|Publication number||US4027767 A|
|Application number||US 05/598,623|
|Publication date||Jun 7, 1977|
|Filing date||Jul 24, 1975|
|Priority date||Apr 1, 1974|
|Publication number||05598623, 598623, US 4027767 A, US 4027767A, US-A-4027767, US4027767 A, US4027767A|
|Original Assignee||William Gluck|
|Export Citation||BiBTeX, EndNote, RefMan|
|Patent Citations (4), Referenced by (33), Classifications (8)|
|External Links: USPTO, USPTO Assignment, Espacenet|
This application is a continuation of application Ser. No. 456,819, filed Apr. 1, 1974, and now abandoned.
This invention relates to indexing machines which pick up articles and then perform various mechanical operations on them at work stations on a worktable. More particularly, this invention relates to an improvement in such indexing tables which combines several independent movements at one point to effect a simple, safe and versatile composite movement of a "pick-and-place" head or the like.
A common type of assembly apparatus for performing various mechanical operations on articles involves an indexing machine having a worktable on which at several work stations the several mechanical operations are performed. A feeding mechanism adjacent the periphery of the indexing machine delivers an article to the first work station and the rotatable worktable advances the article around to the work stations around the worktable. Bowes et al. U.S. Pat. No. 3,024,184, generally depicts such an assembly used to electrophoretically coat wire coils. Bowes, however, chooses to rotate a turret holding the wire coils rather than to rotate the worktable. Other shaped articles require more elaborate feeding devices. Commercial pick-and-place devices are available as separate machines which are placed adjacent the indexing machine beyond the perimeter of the worktable. A production layout using such an assemblage is often complex and wasteful of floorspace and also presents the danger of moving machine parts to the people who operate and maintain the equipment.
I have invented in an improved arrangement for picking up and placing articles on the worktable of an indexing machine. I provide within the periphery of the worktable a transfer means, being any suitable device for picking up and placing the articles, carried by a support means which imparts to the transfer means a reciprocating movement toward and away from the top of the worktable, and projected by a projection means which imparts to the transfer means an oscillating movement between the article pick-up point beyond the periphery of the worktable and the work station on the table. The pick-and-place device is operatively connected to a power means below the level of the worktable. Thus I provide apparatus wherein all moving parts associated with the transfer means are in front of the operator where he can see them. Accordingly, the transfer means is carried, reciprocated and oscillated by moving parts which penetrate the plane of the worktable through a hole in the worktable in direct view of the operator rather than moving from beyond the periphery of the table and the operator's vision. Also, this machine and associated equipment are mechanically simpler, less costly, and use less floor space than do the conventional machines and floor layouts. My invention is particularly useful on complex machines having several transfer means because all of the pick-and-place devices may be actuated by the same support means and projection means.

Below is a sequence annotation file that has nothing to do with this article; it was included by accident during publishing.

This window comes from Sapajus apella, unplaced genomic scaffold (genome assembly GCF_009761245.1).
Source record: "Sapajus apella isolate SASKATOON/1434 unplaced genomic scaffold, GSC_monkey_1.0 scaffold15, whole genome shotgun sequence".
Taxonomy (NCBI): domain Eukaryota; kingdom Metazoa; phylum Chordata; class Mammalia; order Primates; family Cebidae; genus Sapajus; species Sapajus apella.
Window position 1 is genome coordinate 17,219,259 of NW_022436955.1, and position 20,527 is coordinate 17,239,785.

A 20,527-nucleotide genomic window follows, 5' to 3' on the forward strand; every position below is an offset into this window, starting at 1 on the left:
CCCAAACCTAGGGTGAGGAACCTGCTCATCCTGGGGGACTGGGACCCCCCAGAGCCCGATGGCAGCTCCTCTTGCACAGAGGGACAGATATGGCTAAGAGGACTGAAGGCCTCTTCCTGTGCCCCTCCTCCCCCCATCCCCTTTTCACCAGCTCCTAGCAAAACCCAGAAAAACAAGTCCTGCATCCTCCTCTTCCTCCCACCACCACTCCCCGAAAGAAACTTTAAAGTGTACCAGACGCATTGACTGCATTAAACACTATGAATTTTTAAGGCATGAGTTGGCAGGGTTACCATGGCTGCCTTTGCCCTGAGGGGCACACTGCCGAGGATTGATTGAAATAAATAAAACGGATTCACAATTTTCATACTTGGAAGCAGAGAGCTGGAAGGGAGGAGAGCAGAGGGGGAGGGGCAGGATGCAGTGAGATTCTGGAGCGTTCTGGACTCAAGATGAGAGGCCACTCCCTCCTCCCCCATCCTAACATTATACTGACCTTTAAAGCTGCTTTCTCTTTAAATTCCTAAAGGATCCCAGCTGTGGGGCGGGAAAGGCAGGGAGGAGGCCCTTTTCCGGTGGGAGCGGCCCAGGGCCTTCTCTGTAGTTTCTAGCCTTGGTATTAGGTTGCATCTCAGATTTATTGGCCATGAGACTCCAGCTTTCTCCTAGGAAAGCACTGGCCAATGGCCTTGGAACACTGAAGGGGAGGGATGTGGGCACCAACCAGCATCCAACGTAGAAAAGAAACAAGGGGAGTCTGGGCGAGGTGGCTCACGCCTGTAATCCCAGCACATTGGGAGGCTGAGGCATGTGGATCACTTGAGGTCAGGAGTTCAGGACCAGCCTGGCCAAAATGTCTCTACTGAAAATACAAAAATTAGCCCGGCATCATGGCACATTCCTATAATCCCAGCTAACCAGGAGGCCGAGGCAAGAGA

Preferably, I provide for the reciprocal motion of the transfer means by reciprocating a carrier holding the transfer means through a first barrel cam located below the table. I also prefer to provide for the oscillatory motion of the transfer means by reciprocating a rod through a second barrel cam located below the table, and converting the reciprocal motion of the rod through a lever to the transfer means. The invention is most advantageously used in an indexing machine wherein the worktable, indexing and locking mechanism and both barrel cams are on one shaft; the shaft must, in addition to indexing the table, be designed to carry the transfer means and the mechanisms which carry, reciprocate and oscillate the transfer means. When I do not mount the cams on the shaft indexing the worktable, I prefer to operate and support the transfer means and its associated mechanism by cams supported upon a horizontal shaft. Also, it should be apparent that the machine designer may choose not to rotate the worktable but to support the articles by a rotatable turret and that such a choice is merely a matter of preference, and would be one of several forms of my invention.
Other details objects and advantages of the invention will become apparent as the following description of a present preferred embodiment proceeds.
In the accompanying drawings, I have schematically shown a present preferred embodiment of the invention in which:
FIG. 1 is a schematic representation depicting an elevation of welding machine characterized by the improvement claimed.
FIG. 2 is a schematic representation depicting a plan view of the worktable and work stations.
FIG. 3 is a schematic representation depicting a plan view of the geneva gear assembly.
FIG. 4 is a graph illustrating the cam cycles.
FIG. 5 is a schematic representation of a horizontally mounted cam.
Referring to FIG. 1, motor 1 drives gears 2, 3 to rotate shaft 4 on which are wheel operator 8, first or reciprocal movement cam 7, a second or oscillatory movement cam 6, a welding electrode cam (not shown) and a sprocket 5 driving a conventional programmer (not shown) controlling the various mechanical operations.